Finally, thrombin generation assays (TGA) offer the ability to specifically measure the generation of thrombin in platelet-poor plasma, platelet-rich plasma, or whole blood.41,42 The generation of thrombin correlates well with bleeding events and offers the potential to more objectively measure the hemophilic phenotype as well as the response to treatment.43 Additionally, TGA may have a role in thrombosis prediction.44,45 TGA is not currently FDA approved for clinical use in the United States, however.
As with most other areas of biology and medicine, the past 100 years have seen truly remarkable advancements in hemostasis science and coagulation laboratory testing. However, as is generally true in medicine, disease will continue to challenge us and show the limits of our knowledge and capabilities. The COVID-19 pandemic has brought these issues to the fore, from the limitations of standard coagulation assays for predicting thrombosis in COVID-19 patients, to the newly described vaccine-induced immune thrombotic thrombocytopenia (VITT).46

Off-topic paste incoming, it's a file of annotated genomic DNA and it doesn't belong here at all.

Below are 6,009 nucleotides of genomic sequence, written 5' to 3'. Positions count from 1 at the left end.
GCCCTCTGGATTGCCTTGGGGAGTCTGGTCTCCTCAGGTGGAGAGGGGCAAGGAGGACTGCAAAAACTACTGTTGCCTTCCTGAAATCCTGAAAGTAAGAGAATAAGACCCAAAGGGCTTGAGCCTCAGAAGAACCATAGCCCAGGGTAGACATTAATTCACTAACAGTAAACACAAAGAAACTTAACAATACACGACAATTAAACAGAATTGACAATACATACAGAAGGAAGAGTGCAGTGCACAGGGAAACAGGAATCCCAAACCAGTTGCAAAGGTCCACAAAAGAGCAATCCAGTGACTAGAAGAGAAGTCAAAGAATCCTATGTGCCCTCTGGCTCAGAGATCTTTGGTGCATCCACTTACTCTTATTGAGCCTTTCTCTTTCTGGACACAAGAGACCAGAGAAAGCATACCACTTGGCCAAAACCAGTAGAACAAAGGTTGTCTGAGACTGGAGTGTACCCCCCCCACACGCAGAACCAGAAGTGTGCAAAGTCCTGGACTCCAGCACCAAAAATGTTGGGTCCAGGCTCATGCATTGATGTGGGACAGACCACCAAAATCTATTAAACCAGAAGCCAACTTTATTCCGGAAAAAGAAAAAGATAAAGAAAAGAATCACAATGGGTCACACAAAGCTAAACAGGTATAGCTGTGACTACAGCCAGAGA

Further progress in scientific knowledge as well as standardization, automation, and new assay development will continue to advance the accuracy and utility of the coagulation laboratory. As we look forward to another successful 100 years in the hemostasis field, we must remember that dedicated, knowledgeable, and skilled laboratory professionals are the foundation of our work.